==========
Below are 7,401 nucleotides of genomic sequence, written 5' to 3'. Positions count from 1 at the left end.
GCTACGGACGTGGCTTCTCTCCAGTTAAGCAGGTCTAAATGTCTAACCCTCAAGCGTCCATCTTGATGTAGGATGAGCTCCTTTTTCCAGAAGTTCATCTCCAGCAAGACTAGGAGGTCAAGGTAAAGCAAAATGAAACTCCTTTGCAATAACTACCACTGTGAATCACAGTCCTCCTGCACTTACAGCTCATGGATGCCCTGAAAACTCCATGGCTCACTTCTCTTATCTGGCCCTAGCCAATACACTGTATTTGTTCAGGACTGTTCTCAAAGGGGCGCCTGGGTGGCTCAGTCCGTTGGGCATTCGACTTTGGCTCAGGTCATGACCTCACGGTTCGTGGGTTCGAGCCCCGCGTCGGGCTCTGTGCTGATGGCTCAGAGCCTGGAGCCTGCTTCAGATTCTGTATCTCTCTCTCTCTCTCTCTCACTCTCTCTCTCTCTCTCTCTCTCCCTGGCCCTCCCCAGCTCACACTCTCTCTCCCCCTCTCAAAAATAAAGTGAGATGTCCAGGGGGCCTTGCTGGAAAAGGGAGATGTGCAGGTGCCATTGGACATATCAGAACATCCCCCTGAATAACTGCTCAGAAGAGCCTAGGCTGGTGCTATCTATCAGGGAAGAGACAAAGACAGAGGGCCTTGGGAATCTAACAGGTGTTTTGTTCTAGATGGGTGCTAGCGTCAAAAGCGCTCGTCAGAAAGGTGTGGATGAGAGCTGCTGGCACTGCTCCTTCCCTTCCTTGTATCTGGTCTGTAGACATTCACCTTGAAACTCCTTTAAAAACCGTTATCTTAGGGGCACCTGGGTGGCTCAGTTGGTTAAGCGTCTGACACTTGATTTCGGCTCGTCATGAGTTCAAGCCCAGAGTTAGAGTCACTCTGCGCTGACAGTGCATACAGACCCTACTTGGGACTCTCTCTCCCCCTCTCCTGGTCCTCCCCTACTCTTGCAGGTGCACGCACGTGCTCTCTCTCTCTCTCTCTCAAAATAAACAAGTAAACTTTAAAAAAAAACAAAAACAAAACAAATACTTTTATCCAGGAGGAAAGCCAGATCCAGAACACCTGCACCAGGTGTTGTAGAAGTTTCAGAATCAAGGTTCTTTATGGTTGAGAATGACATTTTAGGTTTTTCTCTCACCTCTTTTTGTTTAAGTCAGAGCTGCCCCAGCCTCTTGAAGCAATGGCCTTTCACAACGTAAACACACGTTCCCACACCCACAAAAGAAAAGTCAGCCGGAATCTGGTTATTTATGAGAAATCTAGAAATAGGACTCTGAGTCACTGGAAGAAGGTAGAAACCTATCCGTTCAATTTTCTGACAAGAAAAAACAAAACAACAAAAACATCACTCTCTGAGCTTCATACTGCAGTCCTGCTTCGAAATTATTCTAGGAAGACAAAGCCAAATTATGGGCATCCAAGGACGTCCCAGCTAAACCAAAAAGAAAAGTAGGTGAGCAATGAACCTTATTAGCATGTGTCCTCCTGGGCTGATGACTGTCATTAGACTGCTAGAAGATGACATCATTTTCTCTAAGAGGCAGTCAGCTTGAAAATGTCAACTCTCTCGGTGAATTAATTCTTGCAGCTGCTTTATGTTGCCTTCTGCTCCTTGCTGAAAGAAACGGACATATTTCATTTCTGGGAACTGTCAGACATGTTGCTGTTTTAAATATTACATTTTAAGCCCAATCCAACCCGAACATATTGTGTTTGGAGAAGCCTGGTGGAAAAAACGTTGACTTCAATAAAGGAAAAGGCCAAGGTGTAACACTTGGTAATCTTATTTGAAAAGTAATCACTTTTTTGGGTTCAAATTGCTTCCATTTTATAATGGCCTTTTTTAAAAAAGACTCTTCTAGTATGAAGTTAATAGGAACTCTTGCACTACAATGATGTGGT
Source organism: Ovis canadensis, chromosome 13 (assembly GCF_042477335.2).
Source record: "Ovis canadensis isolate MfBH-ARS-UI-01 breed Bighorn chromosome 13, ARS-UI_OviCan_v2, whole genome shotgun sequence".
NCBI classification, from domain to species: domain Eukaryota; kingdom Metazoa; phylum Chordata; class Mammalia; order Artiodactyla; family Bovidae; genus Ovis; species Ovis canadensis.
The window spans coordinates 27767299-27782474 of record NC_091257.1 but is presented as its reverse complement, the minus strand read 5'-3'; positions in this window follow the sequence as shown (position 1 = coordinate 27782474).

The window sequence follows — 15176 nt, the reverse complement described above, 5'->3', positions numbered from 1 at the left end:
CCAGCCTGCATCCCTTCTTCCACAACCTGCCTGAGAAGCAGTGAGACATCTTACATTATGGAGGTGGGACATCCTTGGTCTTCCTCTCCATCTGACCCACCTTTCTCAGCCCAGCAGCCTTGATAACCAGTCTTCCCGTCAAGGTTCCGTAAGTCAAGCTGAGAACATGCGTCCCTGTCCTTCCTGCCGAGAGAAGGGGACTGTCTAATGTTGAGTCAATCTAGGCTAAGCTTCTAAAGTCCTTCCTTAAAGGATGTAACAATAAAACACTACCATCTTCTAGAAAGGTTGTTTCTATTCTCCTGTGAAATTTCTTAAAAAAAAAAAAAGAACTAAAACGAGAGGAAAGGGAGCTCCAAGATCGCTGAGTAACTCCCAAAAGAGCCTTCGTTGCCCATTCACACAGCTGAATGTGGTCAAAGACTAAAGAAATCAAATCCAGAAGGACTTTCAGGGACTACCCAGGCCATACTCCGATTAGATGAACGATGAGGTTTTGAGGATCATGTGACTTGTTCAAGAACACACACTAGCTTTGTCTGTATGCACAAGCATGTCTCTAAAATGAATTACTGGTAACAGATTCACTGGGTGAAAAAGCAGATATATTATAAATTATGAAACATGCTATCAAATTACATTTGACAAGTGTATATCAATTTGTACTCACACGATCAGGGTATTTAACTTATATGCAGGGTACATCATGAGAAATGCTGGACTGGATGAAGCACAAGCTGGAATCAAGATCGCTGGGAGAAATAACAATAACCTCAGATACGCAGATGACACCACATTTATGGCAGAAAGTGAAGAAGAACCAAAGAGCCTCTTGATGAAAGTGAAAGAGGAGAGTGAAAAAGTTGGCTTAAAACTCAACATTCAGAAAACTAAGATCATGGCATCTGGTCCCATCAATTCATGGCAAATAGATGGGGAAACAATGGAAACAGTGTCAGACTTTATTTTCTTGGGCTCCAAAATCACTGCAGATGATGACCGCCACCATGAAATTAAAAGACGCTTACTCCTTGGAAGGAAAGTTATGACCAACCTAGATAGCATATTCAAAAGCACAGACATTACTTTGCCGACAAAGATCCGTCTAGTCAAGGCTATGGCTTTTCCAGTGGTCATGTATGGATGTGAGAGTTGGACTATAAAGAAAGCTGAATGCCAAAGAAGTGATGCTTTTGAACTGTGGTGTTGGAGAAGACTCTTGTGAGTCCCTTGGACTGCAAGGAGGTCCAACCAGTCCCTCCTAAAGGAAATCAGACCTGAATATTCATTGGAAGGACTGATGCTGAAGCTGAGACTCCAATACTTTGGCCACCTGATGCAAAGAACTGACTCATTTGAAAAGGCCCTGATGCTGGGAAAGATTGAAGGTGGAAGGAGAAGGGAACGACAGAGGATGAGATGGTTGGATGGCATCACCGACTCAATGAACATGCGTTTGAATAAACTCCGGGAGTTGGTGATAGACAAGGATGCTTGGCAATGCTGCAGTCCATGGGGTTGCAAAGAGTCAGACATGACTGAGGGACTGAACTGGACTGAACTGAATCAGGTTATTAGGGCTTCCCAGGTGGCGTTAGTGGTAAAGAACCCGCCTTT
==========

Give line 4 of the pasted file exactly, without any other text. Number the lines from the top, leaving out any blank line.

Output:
Source record: "Ovis canadensis isolate MfBH-ARS-UI-01 breed Bighorn chromosome 13, ARS-UI_OviCan_v2, whole genome shotgun sequence".